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For the past 40 years, the Chinese government has promoted the wild animal trade as a form of rural economic development. But the industry ground to a halt this winter when it became clear that the COVID-19 outbreak in Wuhan originated in a “wet market” — where throngs of customers shop for live animals held in cramped quarters.
When this connection emerged in January, the government ordered a freeze on the sale and consumption of wild animals, which was stiffly enforced — 700 people were arrested for violations in the first two weeks of February. On February 24, the government initiated a permanent ban with a decree titled, “Comprehensively Prohibiting the Illegal Trade of Wild Animals, Eliminating the Bad Habits of Wild Animal Consumption, and Protecting the Health and Safety of the People.”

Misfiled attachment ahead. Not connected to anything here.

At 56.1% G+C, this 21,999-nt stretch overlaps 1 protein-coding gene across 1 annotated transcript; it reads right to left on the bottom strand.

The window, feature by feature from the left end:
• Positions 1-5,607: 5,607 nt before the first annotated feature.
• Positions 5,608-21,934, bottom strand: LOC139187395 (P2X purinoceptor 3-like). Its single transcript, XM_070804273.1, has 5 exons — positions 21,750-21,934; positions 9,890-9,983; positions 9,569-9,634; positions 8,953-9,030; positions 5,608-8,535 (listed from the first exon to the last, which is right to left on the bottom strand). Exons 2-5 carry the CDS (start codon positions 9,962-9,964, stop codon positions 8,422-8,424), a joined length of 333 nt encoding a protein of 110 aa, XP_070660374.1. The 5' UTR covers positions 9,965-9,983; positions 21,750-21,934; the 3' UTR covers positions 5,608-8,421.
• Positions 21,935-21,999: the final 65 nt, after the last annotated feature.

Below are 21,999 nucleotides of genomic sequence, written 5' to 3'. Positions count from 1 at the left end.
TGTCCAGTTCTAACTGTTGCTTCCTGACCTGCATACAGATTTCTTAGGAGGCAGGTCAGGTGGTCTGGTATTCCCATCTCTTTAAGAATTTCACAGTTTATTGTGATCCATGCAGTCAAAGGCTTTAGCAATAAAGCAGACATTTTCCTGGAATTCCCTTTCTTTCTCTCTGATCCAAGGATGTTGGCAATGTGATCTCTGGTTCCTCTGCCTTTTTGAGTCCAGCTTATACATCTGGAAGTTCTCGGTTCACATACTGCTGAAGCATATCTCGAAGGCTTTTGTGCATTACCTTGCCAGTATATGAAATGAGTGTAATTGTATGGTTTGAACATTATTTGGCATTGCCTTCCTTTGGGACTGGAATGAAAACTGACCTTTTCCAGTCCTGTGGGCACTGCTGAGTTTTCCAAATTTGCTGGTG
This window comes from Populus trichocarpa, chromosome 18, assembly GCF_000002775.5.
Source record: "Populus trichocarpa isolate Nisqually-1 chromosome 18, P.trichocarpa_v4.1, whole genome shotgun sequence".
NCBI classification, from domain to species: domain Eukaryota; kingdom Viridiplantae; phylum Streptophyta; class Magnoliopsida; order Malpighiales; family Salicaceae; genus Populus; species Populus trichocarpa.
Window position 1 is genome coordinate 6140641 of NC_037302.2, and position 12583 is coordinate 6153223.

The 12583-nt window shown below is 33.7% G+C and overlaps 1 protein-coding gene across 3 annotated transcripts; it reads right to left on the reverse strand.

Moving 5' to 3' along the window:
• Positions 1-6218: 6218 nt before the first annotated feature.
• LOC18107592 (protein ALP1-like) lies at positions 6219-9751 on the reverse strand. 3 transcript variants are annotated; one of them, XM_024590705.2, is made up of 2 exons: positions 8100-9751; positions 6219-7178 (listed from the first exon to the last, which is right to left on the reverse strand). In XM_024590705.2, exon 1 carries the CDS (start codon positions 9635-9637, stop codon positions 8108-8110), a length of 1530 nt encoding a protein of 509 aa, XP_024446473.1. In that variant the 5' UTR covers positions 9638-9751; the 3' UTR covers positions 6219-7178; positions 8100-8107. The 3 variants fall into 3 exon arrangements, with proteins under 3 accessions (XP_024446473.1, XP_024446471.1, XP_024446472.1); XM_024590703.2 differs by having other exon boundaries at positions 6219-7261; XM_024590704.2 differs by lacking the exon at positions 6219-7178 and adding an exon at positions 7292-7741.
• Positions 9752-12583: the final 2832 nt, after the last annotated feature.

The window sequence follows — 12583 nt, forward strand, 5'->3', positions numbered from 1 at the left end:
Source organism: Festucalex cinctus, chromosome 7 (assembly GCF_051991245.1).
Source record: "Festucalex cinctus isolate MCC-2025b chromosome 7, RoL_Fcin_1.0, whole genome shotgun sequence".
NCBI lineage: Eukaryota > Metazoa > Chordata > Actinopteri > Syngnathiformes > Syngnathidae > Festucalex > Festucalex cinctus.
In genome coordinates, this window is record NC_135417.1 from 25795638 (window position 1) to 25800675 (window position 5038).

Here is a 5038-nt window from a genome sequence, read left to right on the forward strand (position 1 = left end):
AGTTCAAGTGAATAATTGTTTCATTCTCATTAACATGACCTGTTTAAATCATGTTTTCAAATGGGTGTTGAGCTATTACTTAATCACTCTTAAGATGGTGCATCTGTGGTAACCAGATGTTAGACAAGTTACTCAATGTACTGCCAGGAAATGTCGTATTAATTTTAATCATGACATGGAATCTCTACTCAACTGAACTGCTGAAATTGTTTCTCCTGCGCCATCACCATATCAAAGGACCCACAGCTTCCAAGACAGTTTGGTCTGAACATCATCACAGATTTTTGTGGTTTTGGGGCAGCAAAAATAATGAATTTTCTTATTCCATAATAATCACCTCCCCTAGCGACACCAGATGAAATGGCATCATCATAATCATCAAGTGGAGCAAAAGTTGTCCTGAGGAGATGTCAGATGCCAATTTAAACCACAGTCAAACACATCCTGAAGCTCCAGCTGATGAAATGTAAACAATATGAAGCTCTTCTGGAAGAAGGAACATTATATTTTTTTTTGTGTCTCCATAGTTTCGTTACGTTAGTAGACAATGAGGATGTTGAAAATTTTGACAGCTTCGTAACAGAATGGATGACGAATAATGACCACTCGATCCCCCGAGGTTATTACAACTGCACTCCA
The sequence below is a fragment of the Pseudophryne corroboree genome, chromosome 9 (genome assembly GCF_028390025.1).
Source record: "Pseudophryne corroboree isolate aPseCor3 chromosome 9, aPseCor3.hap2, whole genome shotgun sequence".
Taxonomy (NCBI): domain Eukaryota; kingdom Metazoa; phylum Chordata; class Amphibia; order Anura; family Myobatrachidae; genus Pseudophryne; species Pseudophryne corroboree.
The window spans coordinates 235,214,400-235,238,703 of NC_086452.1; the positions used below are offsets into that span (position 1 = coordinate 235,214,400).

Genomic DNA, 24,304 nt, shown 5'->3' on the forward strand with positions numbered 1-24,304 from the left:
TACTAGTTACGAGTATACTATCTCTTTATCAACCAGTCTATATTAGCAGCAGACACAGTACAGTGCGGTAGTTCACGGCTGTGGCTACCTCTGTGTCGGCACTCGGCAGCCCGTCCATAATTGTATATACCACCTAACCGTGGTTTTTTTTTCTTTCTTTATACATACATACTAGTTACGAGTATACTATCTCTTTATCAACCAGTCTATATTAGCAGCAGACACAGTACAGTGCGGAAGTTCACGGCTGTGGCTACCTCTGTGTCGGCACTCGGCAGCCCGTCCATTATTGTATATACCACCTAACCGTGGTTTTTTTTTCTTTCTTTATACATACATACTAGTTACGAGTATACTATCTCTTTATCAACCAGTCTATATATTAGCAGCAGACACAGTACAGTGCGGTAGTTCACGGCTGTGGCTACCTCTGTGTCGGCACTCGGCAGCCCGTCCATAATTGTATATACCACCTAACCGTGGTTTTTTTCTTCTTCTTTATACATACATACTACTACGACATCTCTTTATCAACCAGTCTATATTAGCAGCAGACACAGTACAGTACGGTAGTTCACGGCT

But will the ban simply drive a long-thriving trade underground? The ultimate solution, of course, is to reduce demand by changing cultural no... Read more